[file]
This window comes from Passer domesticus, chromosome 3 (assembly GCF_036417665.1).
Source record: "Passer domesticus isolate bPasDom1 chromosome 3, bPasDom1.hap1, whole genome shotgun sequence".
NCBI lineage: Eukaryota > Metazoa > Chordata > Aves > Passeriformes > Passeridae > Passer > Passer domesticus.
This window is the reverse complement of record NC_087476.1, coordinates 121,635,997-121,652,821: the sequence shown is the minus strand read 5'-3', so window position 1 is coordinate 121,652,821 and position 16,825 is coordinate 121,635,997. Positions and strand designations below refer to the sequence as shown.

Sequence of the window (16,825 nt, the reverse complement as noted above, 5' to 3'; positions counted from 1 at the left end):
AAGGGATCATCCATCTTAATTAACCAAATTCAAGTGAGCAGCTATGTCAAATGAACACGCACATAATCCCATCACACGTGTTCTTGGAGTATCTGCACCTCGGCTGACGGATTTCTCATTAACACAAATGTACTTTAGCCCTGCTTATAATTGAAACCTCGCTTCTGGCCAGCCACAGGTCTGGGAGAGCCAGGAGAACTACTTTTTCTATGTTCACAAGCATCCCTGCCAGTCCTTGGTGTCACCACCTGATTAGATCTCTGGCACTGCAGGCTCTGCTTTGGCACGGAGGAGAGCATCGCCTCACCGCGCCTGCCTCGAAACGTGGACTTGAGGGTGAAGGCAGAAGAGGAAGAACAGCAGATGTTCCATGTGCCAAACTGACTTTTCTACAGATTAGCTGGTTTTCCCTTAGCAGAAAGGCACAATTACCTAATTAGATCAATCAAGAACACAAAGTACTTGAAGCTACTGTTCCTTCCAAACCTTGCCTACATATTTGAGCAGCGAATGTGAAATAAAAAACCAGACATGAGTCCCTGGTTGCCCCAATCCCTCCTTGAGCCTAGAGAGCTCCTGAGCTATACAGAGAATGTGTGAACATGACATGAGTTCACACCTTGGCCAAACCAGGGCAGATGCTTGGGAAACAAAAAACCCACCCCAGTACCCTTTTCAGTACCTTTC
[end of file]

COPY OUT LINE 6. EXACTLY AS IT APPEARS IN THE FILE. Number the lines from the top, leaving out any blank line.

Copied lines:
AAGGGATCATCCATCTTAATTAACCAAATTCAAGTGAGCAGCTATGTCAAATGAACACGCACATAATCCCATCACACGTGTTCTTGGAGTATCTGCACCTCGGCTGACGGATTTCTCATTAACACAAATGTACTTTAGCCCTGCTTATAATTGAAACCTCGCTTCTGGCCAGCCACAGGTCTGGGAGAGCCAGGAGAACTACTTTTTCTATGTTCACAAGCATCCCTGCCAGTCCTTGGTGTCACCACCTGATTAGATCTCTGGCACTGCAGGCTCTGCTTTGGCACGGAGGAGAGCATCGCCTCACCGCGCCTGCCTCGAAACGTGGACTTGAGGGTGAAGGCAGAAGAGGAAGAACAGCAGATGTTCCATGTGCCAAACTGACTTTTCTACAGATTAGCTGGTTTTCCCTTAGCAGAAAGGCACAATTACCTAATTAGATCAATCAAGAACACAAAGTACTTGAAGCTACTGTTCCTTCCAAACCTTGCCTACATATTTGAGCAGCGAATGTGAAATAAAAAACCAGACATGAGTCCCTGGTTGCCCCAATCCCTCCTTGAGCCTAGAGAGCTCCTGAGCTATACAGAGAATGTGTGAACATGACATGAGTTCACACCTTGGCCAAACCAGGGCAGATGCTTGGGAAACAAAAAACCCACCCCAGTACCCTTTTCAGTACCTTTC